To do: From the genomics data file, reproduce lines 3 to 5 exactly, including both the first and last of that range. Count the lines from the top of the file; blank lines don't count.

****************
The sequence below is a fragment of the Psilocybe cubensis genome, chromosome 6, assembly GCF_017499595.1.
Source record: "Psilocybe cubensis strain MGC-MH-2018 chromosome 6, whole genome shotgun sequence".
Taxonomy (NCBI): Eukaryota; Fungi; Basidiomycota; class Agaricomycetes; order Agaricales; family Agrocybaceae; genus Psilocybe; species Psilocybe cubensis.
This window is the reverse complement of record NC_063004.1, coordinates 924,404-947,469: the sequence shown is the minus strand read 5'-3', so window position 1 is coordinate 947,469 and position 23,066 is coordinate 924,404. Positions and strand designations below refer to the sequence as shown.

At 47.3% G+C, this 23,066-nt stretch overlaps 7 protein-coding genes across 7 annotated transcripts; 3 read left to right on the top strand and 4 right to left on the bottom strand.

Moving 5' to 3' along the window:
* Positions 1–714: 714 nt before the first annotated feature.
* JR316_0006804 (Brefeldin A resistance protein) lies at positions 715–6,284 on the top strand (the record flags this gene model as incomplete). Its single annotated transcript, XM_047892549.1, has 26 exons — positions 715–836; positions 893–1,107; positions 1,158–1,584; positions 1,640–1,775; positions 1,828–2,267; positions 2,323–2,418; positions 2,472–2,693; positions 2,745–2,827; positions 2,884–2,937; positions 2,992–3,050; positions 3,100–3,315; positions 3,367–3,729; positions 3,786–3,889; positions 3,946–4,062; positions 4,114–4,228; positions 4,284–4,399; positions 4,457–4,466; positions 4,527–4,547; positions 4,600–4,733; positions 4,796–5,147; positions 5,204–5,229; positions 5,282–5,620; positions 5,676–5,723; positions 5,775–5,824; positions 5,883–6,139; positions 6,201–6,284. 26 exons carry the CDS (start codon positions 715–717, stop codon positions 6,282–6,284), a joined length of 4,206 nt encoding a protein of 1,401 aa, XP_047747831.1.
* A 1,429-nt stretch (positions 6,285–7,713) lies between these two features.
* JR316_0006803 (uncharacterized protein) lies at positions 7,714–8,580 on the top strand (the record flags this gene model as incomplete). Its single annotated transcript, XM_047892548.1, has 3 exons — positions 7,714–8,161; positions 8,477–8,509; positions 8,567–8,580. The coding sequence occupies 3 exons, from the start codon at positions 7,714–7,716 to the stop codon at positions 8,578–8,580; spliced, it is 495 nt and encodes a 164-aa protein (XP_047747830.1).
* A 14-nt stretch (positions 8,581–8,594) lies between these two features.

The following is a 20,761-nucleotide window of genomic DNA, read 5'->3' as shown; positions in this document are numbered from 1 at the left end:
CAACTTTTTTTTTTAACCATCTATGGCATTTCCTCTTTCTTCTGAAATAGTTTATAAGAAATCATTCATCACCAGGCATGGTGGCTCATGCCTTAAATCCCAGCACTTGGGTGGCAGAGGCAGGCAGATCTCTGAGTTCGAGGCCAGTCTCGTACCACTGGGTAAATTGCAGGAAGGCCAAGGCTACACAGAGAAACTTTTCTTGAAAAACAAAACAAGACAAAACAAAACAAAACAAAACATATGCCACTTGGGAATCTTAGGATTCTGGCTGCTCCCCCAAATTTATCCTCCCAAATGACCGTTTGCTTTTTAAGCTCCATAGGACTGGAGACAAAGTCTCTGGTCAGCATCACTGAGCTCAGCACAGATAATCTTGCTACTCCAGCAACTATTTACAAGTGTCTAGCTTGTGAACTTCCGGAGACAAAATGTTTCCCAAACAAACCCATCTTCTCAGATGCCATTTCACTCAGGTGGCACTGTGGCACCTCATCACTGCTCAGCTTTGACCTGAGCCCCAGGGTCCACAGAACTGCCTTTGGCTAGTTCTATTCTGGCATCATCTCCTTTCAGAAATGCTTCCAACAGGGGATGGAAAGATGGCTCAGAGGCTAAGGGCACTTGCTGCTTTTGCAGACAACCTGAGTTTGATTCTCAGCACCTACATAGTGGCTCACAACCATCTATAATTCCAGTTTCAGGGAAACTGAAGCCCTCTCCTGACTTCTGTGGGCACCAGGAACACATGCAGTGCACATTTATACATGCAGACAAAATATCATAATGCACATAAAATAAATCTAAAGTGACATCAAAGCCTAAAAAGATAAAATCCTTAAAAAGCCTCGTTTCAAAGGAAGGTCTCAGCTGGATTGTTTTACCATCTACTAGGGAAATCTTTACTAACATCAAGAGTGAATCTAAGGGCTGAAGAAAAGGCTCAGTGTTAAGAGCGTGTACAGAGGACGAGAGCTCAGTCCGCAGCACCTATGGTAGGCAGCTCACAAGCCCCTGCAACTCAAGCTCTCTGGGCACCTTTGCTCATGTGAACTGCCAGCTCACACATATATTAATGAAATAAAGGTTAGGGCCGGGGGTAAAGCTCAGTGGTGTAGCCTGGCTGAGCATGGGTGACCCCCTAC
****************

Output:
Taxonomy (NCBI): Eukaryota; Fungi; Basidiomycota; class Agaricomycetes; order Agaricales; family Agrocybaceae; genus Psilocybe; species Psilocybe cubensis.
This window is the reverse complement of record NC_063004.1, coordinates 924,404-947,469: the sequence shown is the minus strand read 5'-3', so window position 1 is coordinate 947,469 and position 23,066 is coordinate 924,404. Positions and strand designations below refer to the sequence as shown.

At 47.3% G+C, this 23,066-nt stretch overlaps 7 protein-coding genes across 7 annotated transcripts; 3 read left to right on the top strand and 4 right to left on the bottom strand.